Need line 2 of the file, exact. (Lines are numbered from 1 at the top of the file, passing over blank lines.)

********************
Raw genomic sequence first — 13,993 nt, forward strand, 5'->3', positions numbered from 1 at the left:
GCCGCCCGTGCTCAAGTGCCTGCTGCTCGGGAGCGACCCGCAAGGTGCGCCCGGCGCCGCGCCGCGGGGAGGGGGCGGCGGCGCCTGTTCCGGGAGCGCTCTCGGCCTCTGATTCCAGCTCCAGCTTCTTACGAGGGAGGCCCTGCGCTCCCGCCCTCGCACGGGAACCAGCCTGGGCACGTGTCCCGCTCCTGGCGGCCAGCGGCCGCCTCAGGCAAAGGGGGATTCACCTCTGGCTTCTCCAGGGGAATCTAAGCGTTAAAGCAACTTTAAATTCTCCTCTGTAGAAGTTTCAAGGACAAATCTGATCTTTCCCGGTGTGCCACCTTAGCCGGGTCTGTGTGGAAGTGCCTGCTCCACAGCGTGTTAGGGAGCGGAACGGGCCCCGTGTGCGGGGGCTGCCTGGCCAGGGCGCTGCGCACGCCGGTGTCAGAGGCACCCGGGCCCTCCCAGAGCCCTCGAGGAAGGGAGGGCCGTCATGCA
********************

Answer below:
GCCGCCCGTGCTCAAGTGCCTGCTGCTCGGGAGCGACCCGCAAGGTGCGCCCGGCGCCGCGCCGCGGGGAGGGGGCGGCGGCGCCTGTTCCGGGAGCGCTCTCGGCCTCTGATTCCAGCTCCAGCTTCTTACGAGGGAGGCCCTGCGCTCCCGCCCTCGCACGGGAACCAGCCTGGGCACGTGTCCCGCTCCTGGCGGCCAGCGGCCGCCTCAGGCAAAGGGGGATTCACCTCTGGCTTCTCCAGGGGAATCTAAGCGTTAAAGCAACTTTAAATTCTCCTCTGTAGAAGTTTCAAGGACAAATCTGATCTTTCCCGGTGTGCCACCTTAGCCGGGTCTGTGTGGAAGTGCCTGCTCCACAGCGTGTTAGGGAGCGGAACGGGCCCCGTGTGCGGGGGCTGCCTGGCCAGGGCGCTGCGCACGCCGGTGTCAGAGGCACCCGGGCCCTCCCAGAGCCCTCGAGGAAGGGAGGGCCGTCATGCA